The chances of Manny Pacquiao ever stepping into the ring against Floyd Mayweather seem slim, at best, at this juncture of the two future Hall of Famers' careers. But if they can't give fans their long wished-for dream fight, Pacquiao says he'd like to beat Mayweather in another sport -- basketball.
"Basketball, I can play with him basketball," Pacquiao said in a one-on-one interview on SportsDash that aired Friday, a day before his hotly anticipated rematch with Timothy Bradley Jr. "If he doesn't want to fight in the ring, we'll play basketball."
Pacquiao and Mayweather seemed to be on an inevitable collision course ever since Pacquiao's 2008 move up to Mayweather's weight class, welterweight, to challenge Oscar De La Hoya. Yet, the matchup of boxing's two biggest stars and top two pound-for-pound fighters never came to fruition, ultimately fizzling out amid a war of words between the two sides and an inability to agree to terms on money, drug testing and other contractual details.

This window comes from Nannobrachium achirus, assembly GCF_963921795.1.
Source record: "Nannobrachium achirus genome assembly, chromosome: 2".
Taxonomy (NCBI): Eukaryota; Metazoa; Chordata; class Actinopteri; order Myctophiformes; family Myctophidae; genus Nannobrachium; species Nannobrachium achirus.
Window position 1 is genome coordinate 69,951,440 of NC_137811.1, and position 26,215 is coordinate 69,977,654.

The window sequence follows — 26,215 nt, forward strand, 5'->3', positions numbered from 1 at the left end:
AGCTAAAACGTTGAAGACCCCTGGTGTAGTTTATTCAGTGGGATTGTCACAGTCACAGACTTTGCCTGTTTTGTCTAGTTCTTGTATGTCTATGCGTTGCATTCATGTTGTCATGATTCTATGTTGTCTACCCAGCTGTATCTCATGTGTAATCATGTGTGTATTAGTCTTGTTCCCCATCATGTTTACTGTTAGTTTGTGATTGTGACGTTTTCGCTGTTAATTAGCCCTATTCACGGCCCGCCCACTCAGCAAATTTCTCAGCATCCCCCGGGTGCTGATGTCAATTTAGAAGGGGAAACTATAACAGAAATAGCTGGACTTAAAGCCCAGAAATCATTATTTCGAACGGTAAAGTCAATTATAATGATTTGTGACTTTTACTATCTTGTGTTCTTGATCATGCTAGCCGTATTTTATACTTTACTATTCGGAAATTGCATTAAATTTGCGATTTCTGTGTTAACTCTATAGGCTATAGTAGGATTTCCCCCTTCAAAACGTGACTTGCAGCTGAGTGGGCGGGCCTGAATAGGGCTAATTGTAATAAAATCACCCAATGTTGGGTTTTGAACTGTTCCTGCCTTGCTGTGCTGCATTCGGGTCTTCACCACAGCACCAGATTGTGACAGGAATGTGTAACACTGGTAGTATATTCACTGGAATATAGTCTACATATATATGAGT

Fittingly, it was Pacquiao's controversial June 2012 loss to Bradley -- a split-decision for the latter that was widely disputed by ringside analysts -- that plunged a dagger into hopes of a Pacquiao-Mayweather fight. Pacquiao would go on to lose by knockout to longtime rival Juan Manuel Marquez later in 2012, raising questions as to whether his career was at an end.
But, after taking nearly a year off, Pacquiao returned with a decisive victory over Brandon Rios in November, setting up Saturday's rematch with the undefeated Bradley, who himself quieted critics in the wake of the Pacquiao fight with a pair of hard-fought victories over Ruslan Provodnikov (WATCH: Highlights) and the aforementioned Marquez (WATCH: Highlights).
Bradley has said his goal in the rematch is to retire Pacquiao, and has been critical of the former eight-division champion, saying that the 35-year-old Filipino now lacks fire, hunger and a killer instinct. Pacquiao told SportsDash that he intends to prove he still has all three.
"That's what I'm trying to prove this Saturday," Pacquiao said. "To prove that my journey in boxing will continue.
"What he says to me is a challenge to me. It helps a lot, because it encourages me and motivates me to train hard, to focus and to get back the hunger and killer instinct that he's talking about."
In addition to the roundball salvo fired at Mayweather, Pacquiao also discussed meeting former U.S. president Bill Clinton, whom Pacquiao says is a supporter of his both in the ring and in the political spectrum -- Pacquiao has served as a congressman in his native Philippines since 2010 -- and whom Pacquiao says he invited to watch his fight with Bradley on Saturday night.